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University Oral English - "Useful" Homework
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cormac



Joined: 04 Nov 2008
Posts: 629
Location: Xi'an (XTU)

PostPosted: Thu Jan 26, 2012 12:00 pm    Post subject: University Oral English - "Useful" Homework Reply with quote

Its another year, and I've been looking at many different areas to improve my teaching, however I keep coming up at a blank wall as regards homework. During the whole of last year I didn't give any homework, which while it made me very popular it didn't help their english. That last year has shown me that very few students will take it upon themselves to practice english outside of class (unless a foreigner is on hand). Alas for most of my English majors I only see them once a week, and its not enough to effectively improve their standards.

I've seen plenty of suggestions regarding getting the students to do presentations, reports etc but TBH I don't think they're really useful in improving their actual speaking. Generally speaking the students resort to extremely formal english and worse yet, grab loads of new words which they have no idea of pronounciating. Quick route to a headache for me.

In any case, could those of you in Uni positions tell me the sort of homework you give out?
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Miles Smiles



Joined: 07 Jun 2010
Posts: 1294
Location: Heebee Jeebee

PostPosted: Thu Jan 26, 2012 1:56 pm    Post subject: Reply with quote

For oral English, I devise several situations in which the students are required to accomplish tasks such as ordering a meal in English to planning a party with 1-2 friends, introducing a boyfriend/girlfriend to parents, etc. The complexity of the situation depends upon their skill level. They are required to prectice among themselves between classes. I allow scripts in the beginning, but I have found that as the students gain self-confidence, their reliance upon scripts diminishes.

Students are required to create a three minute conversation.

They are graded upon creativity, volume, and grammar, and they get extra points for humor and ad libbing. Other areas checked are use of vocabulary, sufficiency of dialogue, and overall improvement. Each student is handed a slip of paper with each criterion listed upon it. Each student in the group puts his name on the slip and hands it to me as they come to the front of the room. As they speak, I will either check the criterion area or place a plus sign or a negative sign in that area. Sometimes they're graded, sometimes they're not.

While the group is performing the roles, the rest of the class writes anonymous comments on small pieces of paper that i distribute among the class members at the beginning of class. At the end of each performance, the class' comments are picked up and given to the students. Usually, the class' comments are as interesting to the performers as are my comments.

I allow students to trade situations among themselves so that they can choose topics that interest them.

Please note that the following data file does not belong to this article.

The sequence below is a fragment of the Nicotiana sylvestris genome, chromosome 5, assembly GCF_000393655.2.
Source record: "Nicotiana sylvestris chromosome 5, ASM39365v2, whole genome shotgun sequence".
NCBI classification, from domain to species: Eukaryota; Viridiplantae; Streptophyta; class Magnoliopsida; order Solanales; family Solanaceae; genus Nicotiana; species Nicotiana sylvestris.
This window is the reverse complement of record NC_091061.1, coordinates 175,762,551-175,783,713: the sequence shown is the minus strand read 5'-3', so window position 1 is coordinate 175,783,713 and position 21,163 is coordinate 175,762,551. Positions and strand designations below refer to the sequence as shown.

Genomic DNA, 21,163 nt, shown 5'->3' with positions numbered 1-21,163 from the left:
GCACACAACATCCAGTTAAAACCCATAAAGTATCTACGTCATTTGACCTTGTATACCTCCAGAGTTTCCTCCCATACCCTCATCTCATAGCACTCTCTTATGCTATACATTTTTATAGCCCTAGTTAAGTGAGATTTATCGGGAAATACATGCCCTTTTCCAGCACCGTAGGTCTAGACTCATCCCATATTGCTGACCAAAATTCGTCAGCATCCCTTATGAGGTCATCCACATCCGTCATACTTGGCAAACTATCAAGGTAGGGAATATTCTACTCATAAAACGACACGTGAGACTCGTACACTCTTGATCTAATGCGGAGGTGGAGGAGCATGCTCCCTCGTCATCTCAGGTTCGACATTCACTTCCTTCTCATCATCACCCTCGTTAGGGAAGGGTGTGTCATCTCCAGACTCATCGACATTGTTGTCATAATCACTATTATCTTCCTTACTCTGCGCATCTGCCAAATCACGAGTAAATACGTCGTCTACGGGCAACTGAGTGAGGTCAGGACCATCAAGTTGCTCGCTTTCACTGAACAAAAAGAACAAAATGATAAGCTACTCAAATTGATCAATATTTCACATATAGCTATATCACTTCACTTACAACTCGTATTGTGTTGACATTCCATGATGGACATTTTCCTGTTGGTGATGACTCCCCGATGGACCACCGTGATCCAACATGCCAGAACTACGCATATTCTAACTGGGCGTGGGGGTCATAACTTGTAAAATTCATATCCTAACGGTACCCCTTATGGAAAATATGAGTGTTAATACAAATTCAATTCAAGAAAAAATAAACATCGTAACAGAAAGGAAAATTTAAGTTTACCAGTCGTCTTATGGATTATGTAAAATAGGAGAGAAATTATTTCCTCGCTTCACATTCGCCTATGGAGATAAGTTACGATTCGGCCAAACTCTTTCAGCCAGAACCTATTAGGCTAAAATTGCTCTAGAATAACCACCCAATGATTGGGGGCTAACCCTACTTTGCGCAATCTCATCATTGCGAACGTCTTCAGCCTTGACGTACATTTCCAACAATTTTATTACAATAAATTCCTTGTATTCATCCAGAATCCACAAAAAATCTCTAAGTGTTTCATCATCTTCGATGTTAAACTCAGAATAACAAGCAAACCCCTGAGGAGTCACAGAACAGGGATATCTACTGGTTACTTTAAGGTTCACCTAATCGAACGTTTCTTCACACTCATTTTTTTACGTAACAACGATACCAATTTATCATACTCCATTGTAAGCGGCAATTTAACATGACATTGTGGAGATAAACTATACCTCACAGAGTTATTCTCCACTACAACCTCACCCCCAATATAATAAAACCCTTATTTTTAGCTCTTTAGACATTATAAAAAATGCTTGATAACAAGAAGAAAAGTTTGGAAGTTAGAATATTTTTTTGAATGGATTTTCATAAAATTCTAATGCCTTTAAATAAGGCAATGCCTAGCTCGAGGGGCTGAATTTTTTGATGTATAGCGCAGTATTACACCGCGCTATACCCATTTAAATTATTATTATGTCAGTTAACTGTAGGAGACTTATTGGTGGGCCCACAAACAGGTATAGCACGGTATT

Don't be afraid to create funny situations. The better speakers will relish the chance to act a little crazy and to show their creativity.
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igorG



Joined: 10 Aug 2010
Posts: 1473
Location: asia

PostPosted: Thu Jan 26, 2012 5:30 pm    Post subject: Reply with quote

The above role-play suggestion may be upgraded to debates on varieties of controversial topics such as Global Warming, Non-Smoking Bylaws, Discrimination etc. Break the class into groups that choose a topic and that prepare for the topic. Preparations/homework may include research and/or planning an approach to the discussion on the given topic.

Grading can be fun, if you have a camera and an opportunity to show the students their overall performance.
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cormac



Joined: 04 Nov 2008
Posts: 629
Location: Xi'an (XTU)

PostPosted: Thu Jan 26, 2012 8:18 pm    Post subject: Reply with quote

Miles, thats great stuff. Thanks. Exactly they kind of material I was looking for.

IgorG, I use debates quite a bit, but find they're still rather limited. And I prefer to get them to prepare for a short time in class for those.
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uh huh



Joined: 14 Oct 2011
Posts: 91
Location: San Pedro la Laguna Guatemala

PostPosted: Thu Jan 26, 2012 9:35 pm    Post subject: University Reply with quote

Miles Smiles, your ideas are great! I also have students evaluate their classmates' oral presentations, but I never allow writing during them because I think it's disrespectful. I either provide a rubric and allow about five minutes to complete it or ask for comments, always starting with what worked followed by what could be better rather than what was wrong.

Another activity I stumbled upon was a "press conference," which I first did with my classes when the Chilean miners were rescued. We had three groups: journalists, miners, and family members. In another class, the students read an article stating that younger workers were better than older ones. The journisits questioned the two groups (in favor of younger workers and in favor of older) about their positions. I have found these press conferences to be more engaging, realistic, and fluid than debates.
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Non Sequitur



Joined: 23 May 2010
Posts: 2537
Location: China

PostPosted: Fri Jan 27, 2012 12:18 am    Post subject: Reply with quote

I use dialogues as an end of semester assessment and have at least one other mid-semester to break the monotony of that damn book.
Students choose the others they will be working with - mostly pairs but occasional threesomes.